Only a few days to go: We’re raising £25,000 to keep TheyWorkForYou running and make sure people across the UK can hold their elected representatives to account.Donate to our crowdfunder
I was myself in Los Angeles recently and I had the opportunity to go over the Douglas works and discuss with American experts the preparation of Skybolt. I am no expert, but I had with me experts from the Ministry of Aviation, the Ministry of Defence and the Air Ministry. I can tell the Committee that we came away convinced that Skybolt will be in service on time.
The Royal Air Force is associated with the Skybolt programme at every stage. We have already established its compatibility with the Vulcan Mark II. Several dummy rounds have been successfully dropped. A captive missile has been successfully fired and the first guided round is to be fired this year. Meanwhile, the programme for manufacturing the British warhead to fit the missile goes forward according to plan.
There was a great deal of discussion during the recent defence debate about the possibility of anti-missile defences. This concerns us directly, since we are embarking on the Skybolt programme. There is a great difference between the theoretical capability of knocking down a missile and the capability of doing it in practice. It would be necessary to intercept a batch of missiles arriving at supersonic speed and to distinguish between those which were decoys and those which were genuine warheads; and they would be coming in from all sides.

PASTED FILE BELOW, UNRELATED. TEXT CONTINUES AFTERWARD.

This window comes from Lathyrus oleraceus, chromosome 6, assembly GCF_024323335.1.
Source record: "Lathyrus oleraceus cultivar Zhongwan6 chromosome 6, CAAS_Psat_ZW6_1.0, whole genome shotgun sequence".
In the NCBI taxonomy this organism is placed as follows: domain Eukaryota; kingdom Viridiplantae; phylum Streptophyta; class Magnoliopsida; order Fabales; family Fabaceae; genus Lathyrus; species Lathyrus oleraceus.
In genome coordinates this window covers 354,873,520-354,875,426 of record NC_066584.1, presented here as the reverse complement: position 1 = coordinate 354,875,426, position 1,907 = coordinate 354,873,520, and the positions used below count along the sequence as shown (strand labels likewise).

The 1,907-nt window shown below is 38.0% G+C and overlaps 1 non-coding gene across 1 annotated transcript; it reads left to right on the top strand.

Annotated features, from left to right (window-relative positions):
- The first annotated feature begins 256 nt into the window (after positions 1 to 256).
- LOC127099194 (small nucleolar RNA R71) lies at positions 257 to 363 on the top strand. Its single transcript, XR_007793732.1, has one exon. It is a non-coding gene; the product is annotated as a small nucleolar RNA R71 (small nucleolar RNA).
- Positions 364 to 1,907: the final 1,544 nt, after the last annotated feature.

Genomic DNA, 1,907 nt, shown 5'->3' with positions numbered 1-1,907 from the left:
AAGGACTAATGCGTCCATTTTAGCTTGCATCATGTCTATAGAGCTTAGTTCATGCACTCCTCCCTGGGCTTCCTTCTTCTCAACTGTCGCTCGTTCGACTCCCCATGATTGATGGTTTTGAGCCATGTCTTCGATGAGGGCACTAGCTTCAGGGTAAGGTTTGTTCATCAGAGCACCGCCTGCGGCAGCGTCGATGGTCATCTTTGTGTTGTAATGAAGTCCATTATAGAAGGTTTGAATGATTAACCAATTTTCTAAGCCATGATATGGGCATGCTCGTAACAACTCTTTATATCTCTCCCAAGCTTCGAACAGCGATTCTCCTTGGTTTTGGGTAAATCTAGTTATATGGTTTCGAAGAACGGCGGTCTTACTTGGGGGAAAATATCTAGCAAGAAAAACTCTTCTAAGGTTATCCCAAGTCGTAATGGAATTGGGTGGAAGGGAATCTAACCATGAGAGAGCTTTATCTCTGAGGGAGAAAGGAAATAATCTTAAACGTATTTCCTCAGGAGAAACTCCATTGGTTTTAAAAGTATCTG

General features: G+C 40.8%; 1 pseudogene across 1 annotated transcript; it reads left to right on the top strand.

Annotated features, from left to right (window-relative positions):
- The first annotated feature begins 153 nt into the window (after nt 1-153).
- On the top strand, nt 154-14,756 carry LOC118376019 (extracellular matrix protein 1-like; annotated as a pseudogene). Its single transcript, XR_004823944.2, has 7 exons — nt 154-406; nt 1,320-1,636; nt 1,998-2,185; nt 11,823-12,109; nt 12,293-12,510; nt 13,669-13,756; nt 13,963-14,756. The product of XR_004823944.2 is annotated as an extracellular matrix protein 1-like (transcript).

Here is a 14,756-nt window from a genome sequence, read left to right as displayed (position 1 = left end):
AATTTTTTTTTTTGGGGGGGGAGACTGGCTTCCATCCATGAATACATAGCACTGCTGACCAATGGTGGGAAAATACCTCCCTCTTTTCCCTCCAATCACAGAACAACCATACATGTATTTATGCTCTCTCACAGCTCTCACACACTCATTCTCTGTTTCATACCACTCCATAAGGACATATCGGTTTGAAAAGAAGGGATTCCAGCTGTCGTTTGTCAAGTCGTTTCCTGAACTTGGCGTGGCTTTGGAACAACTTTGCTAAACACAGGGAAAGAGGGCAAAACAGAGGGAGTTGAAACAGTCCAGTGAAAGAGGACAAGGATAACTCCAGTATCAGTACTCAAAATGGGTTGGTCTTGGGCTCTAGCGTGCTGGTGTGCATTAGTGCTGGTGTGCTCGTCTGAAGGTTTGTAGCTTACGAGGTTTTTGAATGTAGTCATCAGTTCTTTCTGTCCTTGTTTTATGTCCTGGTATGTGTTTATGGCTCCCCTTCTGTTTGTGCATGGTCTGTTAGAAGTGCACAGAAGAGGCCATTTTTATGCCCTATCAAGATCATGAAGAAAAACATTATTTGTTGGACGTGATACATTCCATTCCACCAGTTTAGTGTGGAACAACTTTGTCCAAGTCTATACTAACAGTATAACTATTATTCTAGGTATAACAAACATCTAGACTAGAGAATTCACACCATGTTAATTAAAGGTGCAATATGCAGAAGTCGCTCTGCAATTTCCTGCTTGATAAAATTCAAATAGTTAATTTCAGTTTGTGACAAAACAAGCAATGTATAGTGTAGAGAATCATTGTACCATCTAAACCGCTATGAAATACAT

The cost and effort of such a task is immense. The deployment would inevitably be very slow and it might not be immune to counter-measures. This is not just my view. In support of it I can cite the view expressed by the American Defence Minister, Mr. McNamara, in which he said:
At the present time it appears to us"—
that is, to the United States—
that no amount of money can make possible an absolute defence of this country against the intercontinental ballistic missile.